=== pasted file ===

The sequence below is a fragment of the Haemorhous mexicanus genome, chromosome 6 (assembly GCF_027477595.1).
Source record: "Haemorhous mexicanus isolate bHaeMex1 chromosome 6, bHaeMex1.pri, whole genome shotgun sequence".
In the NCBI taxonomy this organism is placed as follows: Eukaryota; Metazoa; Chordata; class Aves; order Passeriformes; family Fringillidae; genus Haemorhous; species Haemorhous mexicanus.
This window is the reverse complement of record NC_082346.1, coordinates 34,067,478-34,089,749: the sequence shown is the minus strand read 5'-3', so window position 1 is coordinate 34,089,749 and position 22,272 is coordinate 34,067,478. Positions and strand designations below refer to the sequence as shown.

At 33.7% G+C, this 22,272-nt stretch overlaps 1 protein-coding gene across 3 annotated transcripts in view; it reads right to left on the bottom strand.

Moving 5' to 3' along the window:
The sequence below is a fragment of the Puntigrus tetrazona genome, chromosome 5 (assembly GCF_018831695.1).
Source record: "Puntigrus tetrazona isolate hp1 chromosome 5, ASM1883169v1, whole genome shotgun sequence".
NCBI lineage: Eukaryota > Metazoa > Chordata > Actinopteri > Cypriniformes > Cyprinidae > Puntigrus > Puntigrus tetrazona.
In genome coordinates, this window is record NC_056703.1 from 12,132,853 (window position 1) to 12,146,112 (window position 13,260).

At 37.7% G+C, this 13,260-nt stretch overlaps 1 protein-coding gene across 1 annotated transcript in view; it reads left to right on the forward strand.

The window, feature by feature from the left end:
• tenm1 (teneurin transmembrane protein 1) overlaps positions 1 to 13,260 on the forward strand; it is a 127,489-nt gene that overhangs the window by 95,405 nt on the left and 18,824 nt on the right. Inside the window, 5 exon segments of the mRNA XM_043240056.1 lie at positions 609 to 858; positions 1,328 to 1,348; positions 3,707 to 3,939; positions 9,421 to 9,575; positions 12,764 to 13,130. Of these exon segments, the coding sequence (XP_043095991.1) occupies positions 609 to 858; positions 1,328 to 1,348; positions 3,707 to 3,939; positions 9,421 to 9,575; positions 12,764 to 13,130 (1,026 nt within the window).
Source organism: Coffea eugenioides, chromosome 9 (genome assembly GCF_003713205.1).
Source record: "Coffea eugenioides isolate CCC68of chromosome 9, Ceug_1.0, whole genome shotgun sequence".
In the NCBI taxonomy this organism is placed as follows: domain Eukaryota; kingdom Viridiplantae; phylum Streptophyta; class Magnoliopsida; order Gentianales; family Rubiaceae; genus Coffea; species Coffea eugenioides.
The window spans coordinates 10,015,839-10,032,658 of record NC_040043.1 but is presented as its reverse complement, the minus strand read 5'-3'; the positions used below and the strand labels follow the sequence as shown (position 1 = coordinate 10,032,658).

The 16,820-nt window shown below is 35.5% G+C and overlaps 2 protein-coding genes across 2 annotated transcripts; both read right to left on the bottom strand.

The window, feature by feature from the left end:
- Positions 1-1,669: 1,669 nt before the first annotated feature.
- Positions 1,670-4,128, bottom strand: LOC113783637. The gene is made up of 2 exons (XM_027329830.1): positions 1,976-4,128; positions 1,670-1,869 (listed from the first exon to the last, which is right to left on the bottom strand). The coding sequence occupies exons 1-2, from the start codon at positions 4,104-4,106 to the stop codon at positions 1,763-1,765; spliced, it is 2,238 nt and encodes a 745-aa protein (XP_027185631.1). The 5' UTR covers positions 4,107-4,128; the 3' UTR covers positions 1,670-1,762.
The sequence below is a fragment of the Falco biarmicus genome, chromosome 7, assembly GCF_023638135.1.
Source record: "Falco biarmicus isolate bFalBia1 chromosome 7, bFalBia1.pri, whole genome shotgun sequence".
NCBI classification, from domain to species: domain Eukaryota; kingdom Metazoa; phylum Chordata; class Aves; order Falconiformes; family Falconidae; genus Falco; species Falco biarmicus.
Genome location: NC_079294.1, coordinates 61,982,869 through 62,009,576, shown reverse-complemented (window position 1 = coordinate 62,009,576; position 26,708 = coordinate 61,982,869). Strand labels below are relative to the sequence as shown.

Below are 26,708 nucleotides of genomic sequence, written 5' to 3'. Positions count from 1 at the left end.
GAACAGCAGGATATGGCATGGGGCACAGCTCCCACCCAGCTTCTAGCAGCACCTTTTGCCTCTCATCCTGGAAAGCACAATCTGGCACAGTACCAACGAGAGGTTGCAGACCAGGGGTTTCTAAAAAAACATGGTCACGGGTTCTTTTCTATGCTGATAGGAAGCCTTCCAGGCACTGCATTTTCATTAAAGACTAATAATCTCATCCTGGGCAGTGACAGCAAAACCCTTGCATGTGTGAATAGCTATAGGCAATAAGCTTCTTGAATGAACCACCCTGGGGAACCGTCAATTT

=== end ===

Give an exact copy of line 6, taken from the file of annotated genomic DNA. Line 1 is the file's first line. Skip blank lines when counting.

Moving 5' to 3' along the window: